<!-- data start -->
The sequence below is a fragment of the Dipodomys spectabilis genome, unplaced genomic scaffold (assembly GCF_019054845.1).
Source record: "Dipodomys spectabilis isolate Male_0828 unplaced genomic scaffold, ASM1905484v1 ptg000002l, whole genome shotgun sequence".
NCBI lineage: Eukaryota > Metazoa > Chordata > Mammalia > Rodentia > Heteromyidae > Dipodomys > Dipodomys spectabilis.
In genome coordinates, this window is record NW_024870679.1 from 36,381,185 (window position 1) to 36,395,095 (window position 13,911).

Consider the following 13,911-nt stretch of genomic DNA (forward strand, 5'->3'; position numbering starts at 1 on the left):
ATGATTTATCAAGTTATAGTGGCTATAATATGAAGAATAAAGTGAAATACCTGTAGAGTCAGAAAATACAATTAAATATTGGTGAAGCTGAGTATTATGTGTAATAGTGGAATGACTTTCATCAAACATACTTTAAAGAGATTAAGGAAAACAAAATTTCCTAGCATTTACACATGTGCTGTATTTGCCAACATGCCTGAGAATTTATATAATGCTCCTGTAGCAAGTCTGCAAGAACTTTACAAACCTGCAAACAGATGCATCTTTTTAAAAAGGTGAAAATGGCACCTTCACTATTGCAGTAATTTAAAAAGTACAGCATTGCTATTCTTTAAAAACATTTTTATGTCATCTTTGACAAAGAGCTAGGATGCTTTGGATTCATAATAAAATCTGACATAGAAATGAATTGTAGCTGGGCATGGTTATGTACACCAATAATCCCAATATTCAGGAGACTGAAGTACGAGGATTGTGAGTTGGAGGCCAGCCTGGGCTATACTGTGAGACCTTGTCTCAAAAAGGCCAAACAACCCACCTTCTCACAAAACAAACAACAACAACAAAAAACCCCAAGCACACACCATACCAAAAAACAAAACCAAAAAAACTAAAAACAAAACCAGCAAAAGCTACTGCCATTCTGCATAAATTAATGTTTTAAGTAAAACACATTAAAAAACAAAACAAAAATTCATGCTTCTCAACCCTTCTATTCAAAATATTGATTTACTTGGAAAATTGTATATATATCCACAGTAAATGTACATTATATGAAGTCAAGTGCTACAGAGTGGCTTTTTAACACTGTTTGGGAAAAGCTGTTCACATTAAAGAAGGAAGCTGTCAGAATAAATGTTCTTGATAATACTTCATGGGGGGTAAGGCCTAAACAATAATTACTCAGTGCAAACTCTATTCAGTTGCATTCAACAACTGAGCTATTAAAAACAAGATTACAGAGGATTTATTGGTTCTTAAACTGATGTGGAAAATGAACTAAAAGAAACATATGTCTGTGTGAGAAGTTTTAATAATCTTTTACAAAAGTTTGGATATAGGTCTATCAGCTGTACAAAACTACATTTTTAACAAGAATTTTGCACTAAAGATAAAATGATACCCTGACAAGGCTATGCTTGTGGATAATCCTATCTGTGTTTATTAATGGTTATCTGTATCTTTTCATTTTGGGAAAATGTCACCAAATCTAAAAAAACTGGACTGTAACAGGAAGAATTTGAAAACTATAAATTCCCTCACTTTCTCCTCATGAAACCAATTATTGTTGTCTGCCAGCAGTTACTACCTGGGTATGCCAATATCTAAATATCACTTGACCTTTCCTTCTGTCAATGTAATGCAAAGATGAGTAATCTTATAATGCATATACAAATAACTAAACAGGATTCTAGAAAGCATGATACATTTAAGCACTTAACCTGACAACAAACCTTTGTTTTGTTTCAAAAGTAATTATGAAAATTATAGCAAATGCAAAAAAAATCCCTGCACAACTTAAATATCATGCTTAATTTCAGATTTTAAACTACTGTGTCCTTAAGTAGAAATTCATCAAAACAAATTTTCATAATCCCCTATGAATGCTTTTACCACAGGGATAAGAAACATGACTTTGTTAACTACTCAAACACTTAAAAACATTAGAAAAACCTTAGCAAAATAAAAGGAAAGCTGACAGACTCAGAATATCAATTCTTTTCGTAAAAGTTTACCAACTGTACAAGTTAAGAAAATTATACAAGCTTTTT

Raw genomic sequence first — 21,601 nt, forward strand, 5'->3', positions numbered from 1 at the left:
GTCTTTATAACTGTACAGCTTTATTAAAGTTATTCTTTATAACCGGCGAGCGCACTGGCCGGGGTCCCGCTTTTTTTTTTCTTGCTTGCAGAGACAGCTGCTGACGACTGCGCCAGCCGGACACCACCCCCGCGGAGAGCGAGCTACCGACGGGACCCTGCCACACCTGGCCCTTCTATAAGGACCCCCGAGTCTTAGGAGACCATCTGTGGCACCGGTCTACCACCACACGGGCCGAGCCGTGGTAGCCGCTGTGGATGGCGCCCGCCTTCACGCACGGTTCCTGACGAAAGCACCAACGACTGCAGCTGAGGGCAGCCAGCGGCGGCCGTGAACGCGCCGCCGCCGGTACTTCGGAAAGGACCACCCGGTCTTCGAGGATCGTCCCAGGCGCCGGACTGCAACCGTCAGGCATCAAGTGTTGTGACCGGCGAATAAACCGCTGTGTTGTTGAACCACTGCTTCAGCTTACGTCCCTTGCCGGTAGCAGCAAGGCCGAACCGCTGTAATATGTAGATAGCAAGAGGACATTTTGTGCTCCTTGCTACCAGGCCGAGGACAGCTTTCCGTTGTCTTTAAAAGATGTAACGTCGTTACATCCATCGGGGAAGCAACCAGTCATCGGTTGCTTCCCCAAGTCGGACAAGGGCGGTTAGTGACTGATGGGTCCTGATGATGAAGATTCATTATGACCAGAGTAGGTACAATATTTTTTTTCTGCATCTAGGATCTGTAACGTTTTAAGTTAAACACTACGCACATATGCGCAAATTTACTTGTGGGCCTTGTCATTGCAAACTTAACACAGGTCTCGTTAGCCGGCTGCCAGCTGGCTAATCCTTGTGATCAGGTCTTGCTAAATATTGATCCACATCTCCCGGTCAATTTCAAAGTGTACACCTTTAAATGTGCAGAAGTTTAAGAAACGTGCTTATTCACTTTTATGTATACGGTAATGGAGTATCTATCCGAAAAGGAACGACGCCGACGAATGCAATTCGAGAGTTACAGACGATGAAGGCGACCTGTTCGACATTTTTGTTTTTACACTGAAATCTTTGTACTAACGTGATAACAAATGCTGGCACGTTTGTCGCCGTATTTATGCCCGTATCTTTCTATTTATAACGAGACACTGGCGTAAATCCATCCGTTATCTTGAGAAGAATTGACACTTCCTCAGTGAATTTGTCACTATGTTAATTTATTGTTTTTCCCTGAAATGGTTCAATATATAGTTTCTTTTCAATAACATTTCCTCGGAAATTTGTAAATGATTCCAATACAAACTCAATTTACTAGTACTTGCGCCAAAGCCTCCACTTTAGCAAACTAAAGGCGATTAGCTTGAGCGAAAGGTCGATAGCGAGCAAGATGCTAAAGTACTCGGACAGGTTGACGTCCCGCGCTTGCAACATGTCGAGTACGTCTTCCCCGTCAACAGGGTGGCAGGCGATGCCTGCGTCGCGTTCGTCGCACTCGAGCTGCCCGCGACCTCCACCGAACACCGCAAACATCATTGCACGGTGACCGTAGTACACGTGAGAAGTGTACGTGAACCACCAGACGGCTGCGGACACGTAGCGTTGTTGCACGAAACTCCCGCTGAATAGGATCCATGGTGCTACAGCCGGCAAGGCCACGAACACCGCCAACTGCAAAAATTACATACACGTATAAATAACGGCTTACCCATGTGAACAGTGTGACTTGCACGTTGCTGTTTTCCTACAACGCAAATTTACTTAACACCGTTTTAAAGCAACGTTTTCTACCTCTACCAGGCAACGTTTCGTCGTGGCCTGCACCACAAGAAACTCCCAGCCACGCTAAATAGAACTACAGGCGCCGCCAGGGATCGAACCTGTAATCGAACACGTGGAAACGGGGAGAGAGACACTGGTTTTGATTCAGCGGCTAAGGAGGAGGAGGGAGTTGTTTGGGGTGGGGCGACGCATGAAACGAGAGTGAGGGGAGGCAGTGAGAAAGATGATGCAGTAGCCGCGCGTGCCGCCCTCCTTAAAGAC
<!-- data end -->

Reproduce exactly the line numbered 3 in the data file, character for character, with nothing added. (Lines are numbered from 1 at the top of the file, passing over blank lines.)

NCBI lineage: Eukaryota > Metazoa > Chordata > Mammalia > Rodentia > Heteromyidae > Dipodomys > Dipodomys spectabilis.